Although focused surveys for Cymopterus deserticola have not been conducted on CLNWC, which is located adjacent and to the north and west of Ft. Irwin, plants are known to occur there (M. Quillman, pers. comm. 2004). Ground-based military training operations do not occur on CLNWC, and threats to the plants on CLNWC are minimal. Focused surveys have also not been conducted on BLM lands adjacent to Ft. Irwin in the Superior Dry Lake basin. However, based on the presence of suitable habitat for C. deserticola on BLM land, it is highly likely that plants also occur there. As mentioned above, Ft. Irwin has conducted focused surveys of the base. To locate new populations and further delineate the range of the plant in the Superior Dry Lake basin, Ft. Irwin will expand their surveys for C. deserticola to include areas outside of Ft. Irwin's boundaries next year contingent upon adequate rains. CLNWC will also conduct surveys for C. deserticola next year, contingent upon adequate rains (Steve Penix, CLNWC, pers. comm. 2004). Therefore, because of the large number of plants (366) and their habitat (298 acres) that Ft. Irwin is protecting and the presence of plants on CLNWC where threats are minimal, we believe that C. deserticola is not likely to be in danger of extirpation in this area within the foreseeable future.
The petitioners claim that utility construction has impacted Cymopterus deserticola and its habitat in the Start Printed Page 64887southern portion of Harper Dry Lake basin and the northern portion of Rogers Dry Lake basin. According to the petitioners, the known locations of C. deserticola within this utility corridor are the result of surveys performed for a linear energy project. Less than 1 percent of known C. deserticola individuals are located within designated utility corridors, and no new utility corridors are proposed in the West Mojave Plan (WMP) (BLM 2003). Utility corridors are used for both electrical transmission lines and oil and gas pipelines. Although past utility construction has likely resulted in the loss of some habitat and individual plants, we do not consider utility construction to be a major current threat to this species because very few plants are known to occur within existing corridors.
Heavy recreational OHV activity has been cited as seriously impacting potential Cymopterus deserticola habitat and may have been at least partly responsible for the extirpation of the population in Apple Valley (Moe 1988). The petitioners claim that OHV activity has impacted C. deserticola habitat in the Superior Valley, and BLM has assessed the habitat at the single previously known Superior Valley population as being in “poor condition” due to adverse effects from OHV recreation. However, with the expansion of Ft. Irwin, recreational OHV activity is now precluded from much of the area, and Ft. Irwin has now permanently fenced a large, 366-plant Superior Dry Lake population, thereby protecting it from OHV activity.
We have been unable to find any documentation indicating OHV activity as a threat to Cymopterus deserticola and its habitat within the Harper, Rogers, and Cuddeback Dry Lake basins. According to the WMP (BLM 2003), the Harper Dry Lake basin area is used for environmental education, nature study, and wildlife viewing, and OHV use is restricted to the open routes of travel. Within the Rogers Dry Lake basin located on EAFB, OHV activity is not allowed. Within the Cuddeback Dry Lake basin area, where there may be as many as a few thousand plants (G. Harris, pers. comm. 2004), OHV activity is designated by the BLM as a “limited” use area; in limited use areas, “motorized-vehicle access is allowed only on certain existing routes of travel, which include roads, ways, trails, and washes” (BLM 1980). In designated “open” use areas, “vehicle travel is permitted anywhere in the area if the vehicle is operated responsibly in accordance with regulations and subject to permission of private land owners if applicable” (BLM 1980). Open use areas are the preferred destination for OHV enthusiasts, and receive much more activity than limited or moderate use areas. This does not mean, however, that OHV activity is nonexistent in limited or moderate use areas, but rather the threat of OHV activity in these areas is minimal due to the majority of OHV activity taking place in open areas. Because OHV activity is either not permitted, or only permitted to the limited passage of vehicles across the area and allowed only on designated existing roads, and that the areas described above do not receive the level of OHV activity as open areas, we do not consider OHV use as a major threat to C. deserticola populations within the Harper, Rogers, and Cuddeback Dry Lake basin areas.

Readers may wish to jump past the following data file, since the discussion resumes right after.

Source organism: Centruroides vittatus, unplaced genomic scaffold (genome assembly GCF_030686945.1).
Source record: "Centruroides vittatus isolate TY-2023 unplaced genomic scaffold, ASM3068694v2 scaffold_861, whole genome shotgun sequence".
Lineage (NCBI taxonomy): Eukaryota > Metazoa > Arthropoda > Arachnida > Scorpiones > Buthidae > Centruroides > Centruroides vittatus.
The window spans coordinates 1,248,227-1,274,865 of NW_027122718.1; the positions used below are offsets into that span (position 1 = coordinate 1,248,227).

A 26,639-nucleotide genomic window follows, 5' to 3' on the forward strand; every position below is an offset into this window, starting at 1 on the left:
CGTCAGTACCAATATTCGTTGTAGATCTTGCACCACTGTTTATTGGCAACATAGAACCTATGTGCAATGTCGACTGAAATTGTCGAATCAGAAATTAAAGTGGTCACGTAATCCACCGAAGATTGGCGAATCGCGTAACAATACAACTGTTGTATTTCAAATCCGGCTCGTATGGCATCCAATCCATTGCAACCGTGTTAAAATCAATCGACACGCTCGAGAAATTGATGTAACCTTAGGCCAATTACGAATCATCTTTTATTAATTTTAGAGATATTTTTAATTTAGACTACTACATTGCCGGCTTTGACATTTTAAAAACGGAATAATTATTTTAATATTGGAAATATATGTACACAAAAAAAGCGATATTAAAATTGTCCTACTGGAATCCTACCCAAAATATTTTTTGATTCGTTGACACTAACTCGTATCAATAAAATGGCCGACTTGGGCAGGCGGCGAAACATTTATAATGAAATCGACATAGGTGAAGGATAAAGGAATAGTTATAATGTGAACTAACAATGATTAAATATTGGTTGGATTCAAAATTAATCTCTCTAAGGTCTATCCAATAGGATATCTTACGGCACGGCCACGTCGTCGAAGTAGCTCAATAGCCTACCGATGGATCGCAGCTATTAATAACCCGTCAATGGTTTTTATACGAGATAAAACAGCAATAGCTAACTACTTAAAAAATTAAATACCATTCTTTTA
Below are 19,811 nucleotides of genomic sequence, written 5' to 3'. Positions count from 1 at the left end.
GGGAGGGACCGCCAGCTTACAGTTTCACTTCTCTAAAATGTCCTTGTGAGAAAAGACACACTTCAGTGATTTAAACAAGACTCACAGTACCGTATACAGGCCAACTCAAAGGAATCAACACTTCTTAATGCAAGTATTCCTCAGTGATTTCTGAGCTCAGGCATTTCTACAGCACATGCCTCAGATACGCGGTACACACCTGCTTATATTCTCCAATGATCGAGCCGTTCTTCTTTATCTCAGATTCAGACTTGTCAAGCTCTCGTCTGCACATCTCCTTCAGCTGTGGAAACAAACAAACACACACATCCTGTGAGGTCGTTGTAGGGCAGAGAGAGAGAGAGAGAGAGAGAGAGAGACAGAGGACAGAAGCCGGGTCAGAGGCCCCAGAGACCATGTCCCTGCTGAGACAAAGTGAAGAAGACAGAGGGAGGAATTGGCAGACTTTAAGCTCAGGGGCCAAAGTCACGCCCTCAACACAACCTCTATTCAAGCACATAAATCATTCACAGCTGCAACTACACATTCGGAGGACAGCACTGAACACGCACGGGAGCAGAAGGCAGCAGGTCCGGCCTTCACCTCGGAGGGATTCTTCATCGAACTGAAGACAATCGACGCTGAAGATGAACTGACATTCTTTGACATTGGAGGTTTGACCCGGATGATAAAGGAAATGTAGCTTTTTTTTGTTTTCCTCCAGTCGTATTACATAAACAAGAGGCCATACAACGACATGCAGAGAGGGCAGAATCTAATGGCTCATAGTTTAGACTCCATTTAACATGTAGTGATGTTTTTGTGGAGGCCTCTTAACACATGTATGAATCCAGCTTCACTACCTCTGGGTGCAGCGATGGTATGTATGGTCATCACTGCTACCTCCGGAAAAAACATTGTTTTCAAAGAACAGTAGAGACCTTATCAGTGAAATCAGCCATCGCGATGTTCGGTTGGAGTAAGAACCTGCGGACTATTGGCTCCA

Presently, and in the foreseeable future, the existence of Cymopterus deserticola does not appear to be threatened by oil and gas development. We are not aware of any oil and gas development projects within the area occupied by C. deserticola, nor is BLM aware of any such projects (Larry Lapre, BLM, pers. comm. 2004).
The petitioners expressed concern regarding one population located north of EAFB in the Peerless Valley that is available for LTA. They state that this action would potentially remove another site from public domain. However, according to the Record of Decision for the Western Mojave Land Tenure Adjustment Project, “Should a listed or sensitive species, other than those previously covered by consultation and conference, be found on a parcel proposed for disposal during site specific analysis, consultation will be initiated with Federal and State fish and wildlife agencies to determine if mitigation should be applied prior to or after disposal or if the disposal should not occur” (BLM 1991). Since Cymopterus deserticola is considered by BLM to be a sensitive species, either the loss of this site would not occur or would be mitigated.
B. Overutilization for Commercial, Recreational, Scientific, or Educational Purposes. The listing petition acknowledges, and we agree, that current data do not indicate that this factor constitutes a threat to Cymopterus deserticola.